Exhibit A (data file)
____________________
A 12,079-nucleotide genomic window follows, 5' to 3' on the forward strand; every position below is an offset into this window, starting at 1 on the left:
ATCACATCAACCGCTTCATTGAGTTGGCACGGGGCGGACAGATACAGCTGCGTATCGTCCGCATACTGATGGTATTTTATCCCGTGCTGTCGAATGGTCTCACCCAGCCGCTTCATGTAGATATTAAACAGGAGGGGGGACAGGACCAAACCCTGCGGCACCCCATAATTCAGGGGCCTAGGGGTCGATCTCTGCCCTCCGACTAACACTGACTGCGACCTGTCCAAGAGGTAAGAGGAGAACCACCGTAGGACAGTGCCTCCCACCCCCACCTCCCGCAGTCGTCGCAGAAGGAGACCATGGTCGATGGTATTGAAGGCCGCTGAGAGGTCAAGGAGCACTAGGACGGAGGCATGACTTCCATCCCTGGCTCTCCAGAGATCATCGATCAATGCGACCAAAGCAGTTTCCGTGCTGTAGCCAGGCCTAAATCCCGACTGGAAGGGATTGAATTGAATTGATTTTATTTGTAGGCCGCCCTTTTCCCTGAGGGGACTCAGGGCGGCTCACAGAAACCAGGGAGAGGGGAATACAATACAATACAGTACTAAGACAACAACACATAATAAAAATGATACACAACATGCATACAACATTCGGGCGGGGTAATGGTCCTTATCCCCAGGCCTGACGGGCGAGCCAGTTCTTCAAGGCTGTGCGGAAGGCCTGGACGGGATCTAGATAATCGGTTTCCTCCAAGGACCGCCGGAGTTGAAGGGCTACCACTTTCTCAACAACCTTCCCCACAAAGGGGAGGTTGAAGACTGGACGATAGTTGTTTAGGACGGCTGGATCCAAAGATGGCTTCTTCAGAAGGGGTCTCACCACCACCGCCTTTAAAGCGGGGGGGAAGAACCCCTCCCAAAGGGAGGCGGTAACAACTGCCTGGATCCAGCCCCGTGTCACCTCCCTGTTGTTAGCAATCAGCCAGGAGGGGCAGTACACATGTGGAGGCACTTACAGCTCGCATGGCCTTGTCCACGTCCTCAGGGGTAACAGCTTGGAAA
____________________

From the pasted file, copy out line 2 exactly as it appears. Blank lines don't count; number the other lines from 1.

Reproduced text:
ATCACATCAACCGCTTCATTGAGTTGGCACGGGGCGGACAGATACAGCTGCGTATCGTCCGCATACTGATGGTATTTTATCCCGTGCTGTCGAATGGTCTCACCCAGCCGCTTCATGTAGATATTAAACAGGAGGGGGGACAGGACCAAACCCTGCGGCACCCCATAATTCAGGGGCCTAGGGGTCGATCTCTGCCCTCCGACTAACACTGACTGCGACCTGTCCAAGAGGTAAGAGGAGAACCACCGTAGGACAGTGCCTCCCACCCCCACCTCCCGCAGTCGTCGCAGAAGGAGACCATGGTCGATGGTATTGAAGGCCGCTGAGAGGTCAAGGAGCACTAGGACGGAGGCATGACTTCCATCCCTGGCTCTCCAGAGATCATCGATCAATGCGACCAAAGCAGTTTCCGTGCTGTAGCCAGGCCTAAATCCCGACTGGAAGGGATTGAATTGAATTGATTTTATTTGTAGGCCGCCCTTTTCCCTGAGGGGACTCAGGGCGGCTCACAGAAACCAGGGAGAGGGGAATACAATACAATACAGTACTAAGACAACAACACATAATAAAAATGATACACAACATGCATACAACATTCGGGCGGGGTAATGGTCCTTATCCCCAGGCCTGACGGGCGAGCCAGTTCTTCAAGGCTGTGCGGAAGGCCTGGACGGGATCTAGATAATCGGTTTCCTCCAAGGACCGCCGGAGTTGAAGGGCTACCACTTTCTCAACAACCTTCCCCACAAAGGGGAGGTTGAAGACTGGACGATAGTTGTTTAGGACGGCTGGATCCAAAGATGGCTTCTTCAGAAGGGGTCTCACCACCACCGCCTTTAAAGCGGGGGGGAAGAACCCCTCCCAAAGGGAGGCGGTAACAACTGCCTGGATCCAGCCCCGTGTCACCTCCCTGTTGTTAGCAATCAGCCAGGAGGGGCAGTACACATGTGGAGGCACTTACAGCTCGCATGGCCTTGTCCACGTCCTCAGGGGTAACAGCTTGGAAA